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Learn more about the history of the Baybayin script, an ancient writing system in pre-colonial Philippines

Baybayin, with the root word baybay meaning "to spell", is an ancient writing system. Based on written accounts and research gathered over the years, it is suggested that the Baybayin script was being used by the residents of the archipelago during the pre-colonial period.

The use of Baybayin

Long before the Spanish colonisation, Baybayin was believed to be used across the Philippines, particularly in Luzon. Although scholars had difficulty in tracing the date when the script was first used, many would claim that the Baybayin script was most likely derived from one source, considering that most of the scripts that were found in Luzon, Palawan, and Visayas had similar features.

Researchers would say that people who used this ancient script would etch the characters on leaves, tree barks, bamboo, or even the Laguna Copperplate which was discovered in 1989 within the mouth of the Lumbang River in Laguna.

The inscriptions on the Laguna Copperplate were deciphered thanks to anthropologist and linguist Antoon Postma, who married a Mangyan and dedicated his life to researching the Baybayin. He, together with Dr Johann de Casparis, found that the copperplate was used as a receipt of debt.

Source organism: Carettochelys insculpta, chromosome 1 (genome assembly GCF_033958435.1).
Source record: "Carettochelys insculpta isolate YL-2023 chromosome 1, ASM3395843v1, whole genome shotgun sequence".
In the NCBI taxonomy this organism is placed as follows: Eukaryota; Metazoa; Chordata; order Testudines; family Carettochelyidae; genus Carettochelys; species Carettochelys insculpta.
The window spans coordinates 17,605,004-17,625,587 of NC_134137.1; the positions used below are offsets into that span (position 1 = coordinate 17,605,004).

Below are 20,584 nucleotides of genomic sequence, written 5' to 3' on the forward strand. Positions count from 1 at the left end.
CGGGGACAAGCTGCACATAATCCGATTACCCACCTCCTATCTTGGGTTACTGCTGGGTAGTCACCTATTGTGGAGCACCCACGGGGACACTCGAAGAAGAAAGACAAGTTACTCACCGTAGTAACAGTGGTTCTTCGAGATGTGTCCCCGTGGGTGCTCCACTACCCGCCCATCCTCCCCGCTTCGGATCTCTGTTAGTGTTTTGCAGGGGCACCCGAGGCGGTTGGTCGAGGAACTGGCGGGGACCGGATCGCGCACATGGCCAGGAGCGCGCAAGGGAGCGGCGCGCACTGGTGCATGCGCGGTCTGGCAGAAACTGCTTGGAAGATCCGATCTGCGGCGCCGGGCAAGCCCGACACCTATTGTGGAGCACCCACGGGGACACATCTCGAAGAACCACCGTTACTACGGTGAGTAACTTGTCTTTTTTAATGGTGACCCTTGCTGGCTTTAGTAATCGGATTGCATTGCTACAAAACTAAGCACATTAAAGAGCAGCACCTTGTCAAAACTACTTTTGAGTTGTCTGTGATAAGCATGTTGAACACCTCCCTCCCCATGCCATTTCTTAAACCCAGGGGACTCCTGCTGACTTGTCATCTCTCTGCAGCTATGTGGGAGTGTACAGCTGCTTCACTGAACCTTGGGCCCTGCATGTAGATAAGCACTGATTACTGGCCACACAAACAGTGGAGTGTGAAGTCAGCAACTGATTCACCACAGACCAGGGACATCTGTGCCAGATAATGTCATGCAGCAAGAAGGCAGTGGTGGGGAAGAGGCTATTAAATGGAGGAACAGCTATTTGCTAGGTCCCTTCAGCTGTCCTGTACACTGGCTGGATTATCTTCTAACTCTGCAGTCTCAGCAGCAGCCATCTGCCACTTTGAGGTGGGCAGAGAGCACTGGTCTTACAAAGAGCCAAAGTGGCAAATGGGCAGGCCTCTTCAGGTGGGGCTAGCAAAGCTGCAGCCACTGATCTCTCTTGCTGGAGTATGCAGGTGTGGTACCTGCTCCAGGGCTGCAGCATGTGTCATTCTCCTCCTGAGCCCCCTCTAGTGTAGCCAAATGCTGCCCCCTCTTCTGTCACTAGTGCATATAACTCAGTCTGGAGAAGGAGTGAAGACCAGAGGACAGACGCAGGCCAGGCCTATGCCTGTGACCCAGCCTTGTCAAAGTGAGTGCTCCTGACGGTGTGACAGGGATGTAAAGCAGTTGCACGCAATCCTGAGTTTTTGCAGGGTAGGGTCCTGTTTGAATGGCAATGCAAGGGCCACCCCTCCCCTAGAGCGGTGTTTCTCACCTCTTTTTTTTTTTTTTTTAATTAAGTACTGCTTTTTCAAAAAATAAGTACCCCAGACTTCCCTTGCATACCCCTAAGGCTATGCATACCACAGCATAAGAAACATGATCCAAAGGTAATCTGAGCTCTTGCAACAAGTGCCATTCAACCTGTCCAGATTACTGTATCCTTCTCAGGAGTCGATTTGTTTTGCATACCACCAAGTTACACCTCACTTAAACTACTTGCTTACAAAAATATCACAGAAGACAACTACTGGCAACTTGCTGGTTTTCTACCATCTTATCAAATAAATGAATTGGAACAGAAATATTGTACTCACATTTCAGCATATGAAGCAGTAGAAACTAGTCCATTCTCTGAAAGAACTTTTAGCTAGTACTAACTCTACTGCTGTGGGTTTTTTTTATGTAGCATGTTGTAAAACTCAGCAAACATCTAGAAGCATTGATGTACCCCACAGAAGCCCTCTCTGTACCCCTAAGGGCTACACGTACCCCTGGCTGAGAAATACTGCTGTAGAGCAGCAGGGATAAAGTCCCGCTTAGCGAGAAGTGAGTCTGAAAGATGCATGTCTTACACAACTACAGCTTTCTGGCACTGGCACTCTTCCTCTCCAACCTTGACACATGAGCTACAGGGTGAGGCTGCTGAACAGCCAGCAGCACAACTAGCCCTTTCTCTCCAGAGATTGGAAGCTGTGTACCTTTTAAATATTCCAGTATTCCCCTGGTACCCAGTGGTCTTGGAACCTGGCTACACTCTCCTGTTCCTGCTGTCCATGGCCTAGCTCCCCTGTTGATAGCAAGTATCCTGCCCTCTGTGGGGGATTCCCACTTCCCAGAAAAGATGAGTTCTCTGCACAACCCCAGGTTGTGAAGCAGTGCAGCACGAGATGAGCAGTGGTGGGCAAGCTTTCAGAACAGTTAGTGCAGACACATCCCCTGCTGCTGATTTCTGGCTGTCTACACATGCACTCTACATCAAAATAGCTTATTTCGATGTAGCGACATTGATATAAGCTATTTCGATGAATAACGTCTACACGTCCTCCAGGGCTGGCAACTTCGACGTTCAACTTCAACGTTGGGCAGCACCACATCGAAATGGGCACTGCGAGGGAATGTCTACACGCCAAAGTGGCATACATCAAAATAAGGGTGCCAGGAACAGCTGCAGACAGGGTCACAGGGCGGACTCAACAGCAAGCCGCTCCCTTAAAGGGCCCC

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Other findings, however, show that there were also poetry and love letters produced using the script.

The script can also be seen on waving flags in the possession of the Kataastaasang Kagalanggalangang Katipunan ng mga Anak ng Bayan (KKK). Years later, it's still present on the country's youth organisation's flags, proudly held by individuals who have embraced their identity.

Preservation of an extinct script

Fortunately, the syllabic script of Buhid and Hanunoo Mangyan people from Mindoro have been retained. The script, however, appear to have a linear writing style compared to the cursive style of the Tagalog, Ilokano, Visaya, Bikolano, Kapampangan, Pangasinan, Tagbanua, and Palaweno.

To prevent the writing system from being completely extinct, the National Museum began projects including conferences to promote awareness of the Baybayin’s importance.

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There’s now also a newfound interest in the ancient script. However, a modernised version of the Baybayin—which allows spaces between words and includes consonants—is now being used in many ways.

It can be seen on university costumes, underpass signs, products, and even on manga. Although the resurgence of the use of the ancient script is slow, it shows promise.